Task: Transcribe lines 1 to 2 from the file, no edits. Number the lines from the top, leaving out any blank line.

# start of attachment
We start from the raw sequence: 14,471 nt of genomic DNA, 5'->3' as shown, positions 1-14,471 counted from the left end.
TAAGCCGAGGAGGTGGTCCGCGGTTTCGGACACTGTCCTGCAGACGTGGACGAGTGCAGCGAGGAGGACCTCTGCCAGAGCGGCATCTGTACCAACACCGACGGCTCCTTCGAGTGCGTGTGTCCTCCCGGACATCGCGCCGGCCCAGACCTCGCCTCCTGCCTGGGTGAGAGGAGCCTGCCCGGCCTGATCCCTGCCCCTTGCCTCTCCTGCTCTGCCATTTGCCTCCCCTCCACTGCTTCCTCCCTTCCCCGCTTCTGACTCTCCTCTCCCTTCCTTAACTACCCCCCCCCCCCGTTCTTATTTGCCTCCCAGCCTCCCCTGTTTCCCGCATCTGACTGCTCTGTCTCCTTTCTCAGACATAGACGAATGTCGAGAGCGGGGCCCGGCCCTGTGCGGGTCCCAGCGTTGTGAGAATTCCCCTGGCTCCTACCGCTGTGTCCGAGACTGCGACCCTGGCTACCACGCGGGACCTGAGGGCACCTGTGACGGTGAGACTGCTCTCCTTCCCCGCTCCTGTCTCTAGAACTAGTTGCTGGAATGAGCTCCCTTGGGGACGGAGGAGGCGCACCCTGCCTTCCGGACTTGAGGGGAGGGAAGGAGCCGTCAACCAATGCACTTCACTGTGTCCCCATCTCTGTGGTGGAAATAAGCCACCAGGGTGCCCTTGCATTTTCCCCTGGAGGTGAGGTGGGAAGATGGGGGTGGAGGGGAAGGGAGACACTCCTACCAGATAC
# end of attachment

We start from the raw sequence: 14,471 nt of genomic DNA, 5'->3' as shown, positions 1-14,471 counted from the left end.
TAAGCCGAGGAGGTGGTCCGCGGTTTCGGACACTGTCCTGCAGACGTGGACGAGTGCAGCGAGGAGGACCTCTGCCAGAGCGGCATCTGTACCAACACCGACGGCTCCTTCGAGTGCGTGTGTCCTCCCGGACATCGCGCCGGCCCAGACCTCGCCTCCTGCCTGGGTGAGAGGAGCCTGCCCGGCCTGATCCCTGCCCCTTGCCTCTCCTGCTCTGCCATTTGCCTCCCCTCCACTGCTTCCTCCCTTCCCCGCTTCTGACTCTCCTCTCCCTTCCTTAACTACCCCCCCCCCCCGTTCTTATTTGCCTCCCAGCCTCCCCTGTTTCCCGCATCTGACTGCTCTGTCTCCTTTCTCAGACATAGACGAATGTCGAGAGCGGGGCCCGGCCCTGTGCGGGTCCCAGCGTTGTGAGAATTCCCCTGGCTCCTACCGCTGTGTCCGAGACTGCGACCCTGGCTACCACGCGGGACCTGAGGGCACCTGTGACGGTGAGACTGCTCTCCTTCCCCGCTCCTGTCTCTAGAACTAGTTGCTGGAATGAGCTCCCTTGGGGACGGAGGAGGCGCACCCTGCCTTCCGGACTTGAGGGGAGGGAAGGAGCCGTCAACCAATGCACTTCACTGTGTCCCCATCTCTGTGGTGGAAATAAGCCACCAGGGTGCCCTTGCATTTTCCCCTGGAGGTGAGGTGGGAAGATGGGGGTGGAGGGGAAGGGAGACACTCCTACCAGATAC